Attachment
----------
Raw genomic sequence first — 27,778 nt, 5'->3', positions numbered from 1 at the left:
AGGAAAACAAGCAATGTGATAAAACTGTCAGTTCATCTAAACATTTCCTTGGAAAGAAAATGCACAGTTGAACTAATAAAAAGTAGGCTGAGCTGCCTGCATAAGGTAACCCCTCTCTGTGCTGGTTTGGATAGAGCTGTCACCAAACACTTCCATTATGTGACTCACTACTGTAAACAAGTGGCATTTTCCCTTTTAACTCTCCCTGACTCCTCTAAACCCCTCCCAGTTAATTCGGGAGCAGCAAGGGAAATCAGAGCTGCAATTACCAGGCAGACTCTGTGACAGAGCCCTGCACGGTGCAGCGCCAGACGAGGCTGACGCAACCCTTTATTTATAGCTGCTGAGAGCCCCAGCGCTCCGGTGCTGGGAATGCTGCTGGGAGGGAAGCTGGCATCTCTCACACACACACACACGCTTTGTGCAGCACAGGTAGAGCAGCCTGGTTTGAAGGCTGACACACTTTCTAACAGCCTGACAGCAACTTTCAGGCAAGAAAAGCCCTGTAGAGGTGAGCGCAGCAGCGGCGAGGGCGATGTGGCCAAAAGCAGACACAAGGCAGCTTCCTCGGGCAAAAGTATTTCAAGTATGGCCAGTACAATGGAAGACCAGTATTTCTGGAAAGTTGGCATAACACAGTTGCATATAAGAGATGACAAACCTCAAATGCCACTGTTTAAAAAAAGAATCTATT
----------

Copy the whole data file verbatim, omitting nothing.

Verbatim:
Raw genomic sequence first — 27,778 nt, 5'->3', positions numbered from 1 at the left:
AGGAAAACAAGCAATGTGATAAAACTGTCAGTTCATCTAAACATTTCCTTGGAAAGAAAATGCACAGTTGAACTAATAAAAAGTAGGCTGAGCTGCCTGCATAAGGTAACCCCTCTCTGTGCTGGTTTGGATAGAGCTGTCACCAAACACTTCCATTATGTGACTCACTACTGTAAACAAGTGGCATTTTCCCTTTTAACTCTCCCTGACTCCTCTAAACCCCTCCCAGTTAATTCGGGAGCAGCAAGGGAAATCAGAGCTGCAATTACCAGGCAGACTCTGTGACAGAGCCCTGCACGGTGCAGCGCCAGACGAGGCTGACGCAACCCTTTATTTATAGCTGCTGAGAGCCCCAGCGCTCCGGTGCTGGGAATGCTGCTGGGAGGGAAGCTGGCATCTCTCACACACACACACACGCTTTGTGCAGCACAGGTAGAGCAGCCTGGTTTGAAGGCTGACACACTTTCTAACAGCCTGACAGCAACTTTCAGGCAAGAAAAGCCCTGTAGAGGTGAGCGCAGCAGCGGCGAGGGCGATGTGGCCAAAAGCAGACACAAGGCAGCTTCCTCGGGCAAAAGTATTTCAAGTATGGCCAGTACAATGGAAGACCAGTATTTCTGGAAAGTTGGCATAACACAGTTGCATATAAGAGATGACAAACCTCAAATGCCACTGTTTAAAAAAAGAATCTATT